SIF is typically produced at facilities that are located on the premises of coke plants that are owned by integrated steel companies that are unrelated to the producer of such SIF. The SIF production facility is situated on or near conveyor belts that may be leased from the integrated steel company and production of SIF may occur while coal, and coal blended with petroleum coke, as described below, is transported on the conveyor belts. For commercial, liability, safety, environmental and other business reasons germane to the integrated steel companies that consume the SIF, SIF producers may purchase coal from the integrated steel producer, taking title and having risk of loss while such coal is transported on the conveyor belt, rather than directly purchasing the coal from the mine. The bill provides a safe harbor that establishes that the SIF producer shall be treated as the producer and seller of SIF that it manufactures from coal to which it has taken title. The bill further clarifies that the sale of SIF shall not fail to qualify as a sale to an unrelated party for purposes of the SIF credit solely because the sale is to a party that is also a ground lessor, supplier, and/or customer.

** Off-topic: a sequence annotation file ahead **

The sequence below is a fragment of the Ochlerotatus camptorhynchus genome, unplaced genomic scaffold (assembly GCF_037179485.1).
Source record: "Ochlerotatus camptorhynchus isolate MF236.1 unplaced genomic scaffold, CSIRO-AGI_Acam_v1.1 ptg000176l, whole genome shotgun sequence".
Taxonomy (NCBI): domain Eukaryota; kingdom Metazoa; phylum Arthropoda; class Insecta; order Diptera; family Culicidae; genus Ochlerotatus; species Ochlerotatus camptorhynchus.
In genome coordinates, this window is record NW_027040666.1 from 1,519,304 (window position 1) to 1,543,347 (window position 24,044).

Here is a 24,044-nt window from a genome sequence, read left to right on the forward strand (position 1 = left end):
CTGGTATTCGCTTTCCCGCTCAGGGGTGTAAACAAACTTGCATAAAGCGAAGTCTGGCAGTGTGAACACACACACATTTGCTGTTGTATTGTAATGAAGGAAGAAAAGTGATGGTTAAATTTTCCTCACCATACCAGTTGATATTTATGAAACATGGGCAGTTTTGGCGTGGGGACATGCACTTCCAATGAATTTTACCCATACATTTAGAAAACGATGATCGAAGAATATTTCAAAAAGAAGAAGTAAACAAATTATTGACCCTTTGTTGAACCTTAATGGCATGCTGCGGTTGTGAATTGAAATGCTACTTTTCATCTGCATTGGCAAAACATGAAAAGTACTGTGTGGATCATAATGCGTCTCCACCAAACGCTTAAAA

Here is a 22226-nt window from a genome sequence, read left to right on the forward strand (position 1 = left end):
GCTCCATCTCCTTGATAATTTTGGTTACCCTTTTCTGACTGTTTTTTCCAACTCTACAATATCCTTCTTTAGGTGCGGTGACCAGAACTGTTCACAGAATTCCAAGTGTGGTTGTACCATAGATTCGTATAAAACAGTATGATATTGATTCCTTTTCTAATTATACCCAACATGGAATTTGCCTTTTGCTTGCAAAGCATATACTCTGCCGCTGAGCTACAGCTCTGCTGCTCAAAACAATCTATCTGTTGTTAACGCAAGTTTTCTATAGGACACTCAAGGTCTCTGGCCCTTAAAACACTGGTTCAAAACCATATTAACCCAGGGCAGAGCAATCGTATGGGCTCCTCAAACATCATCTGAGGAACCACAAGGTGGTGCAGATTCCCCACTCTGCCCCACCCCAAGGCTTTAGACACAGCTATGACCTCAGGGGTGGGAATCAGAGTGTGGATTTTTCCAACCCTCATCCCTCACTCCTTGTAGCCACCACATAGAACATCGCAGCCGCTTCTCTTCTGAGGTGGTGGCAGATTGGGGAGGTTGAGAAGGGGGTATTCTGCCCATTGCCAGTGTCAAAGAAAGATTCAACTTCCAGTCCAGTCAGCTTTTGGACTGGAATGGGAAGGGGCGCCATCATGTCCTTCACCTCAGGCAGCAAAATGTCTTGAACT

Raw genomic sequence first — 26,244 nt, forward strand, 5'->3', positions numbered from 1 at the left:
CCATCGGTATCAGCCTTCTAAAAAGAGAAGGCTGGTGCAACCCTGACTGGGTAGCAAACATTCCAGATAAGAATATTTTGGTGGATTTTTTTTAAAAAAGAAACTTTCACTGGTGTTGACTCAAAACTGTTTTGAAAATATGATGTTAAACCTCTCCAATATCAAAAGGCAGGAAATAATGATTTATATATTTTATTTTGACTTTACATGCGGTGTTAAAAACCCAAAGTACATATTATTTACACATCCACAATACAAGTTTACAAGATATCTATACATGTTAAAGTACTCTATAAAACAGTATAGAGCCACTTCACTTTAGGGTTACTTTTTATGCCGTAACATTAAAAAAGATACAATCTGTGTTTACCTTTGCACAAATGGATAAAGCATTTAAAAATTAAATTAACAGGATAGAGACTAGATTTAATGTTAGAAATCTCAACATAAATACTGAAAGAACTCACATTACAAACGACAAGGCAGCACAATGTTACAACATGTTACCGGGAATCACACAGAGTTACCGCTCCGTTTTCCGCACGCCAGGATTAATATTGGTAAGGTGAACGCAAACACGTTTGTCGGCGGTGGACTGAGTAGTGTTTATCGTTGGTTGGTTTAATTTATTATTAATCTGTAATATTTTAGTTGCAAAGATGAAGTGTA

The bill also establishes that SIF may also be made using coal or coal that is mixed with some petroleum coke. Such ``pet coke'' has traditionally been used by steel companies/coke operators in a blend with coal as a feedstock for coke. The bill provides that its presence in SIF does not invalidate or otherwise reduce the credit.

SIF projects will expand our domestic energy resources by using what would otherwise be a hazardous waste of the coking process in a fuel product. The availability of the tax credit will attract outside investment to the steel and coke production industries and promote job growth in the domestic steel production industry and in related industries that service the steel and coke production industries. I urge my colleagues to support this legislation.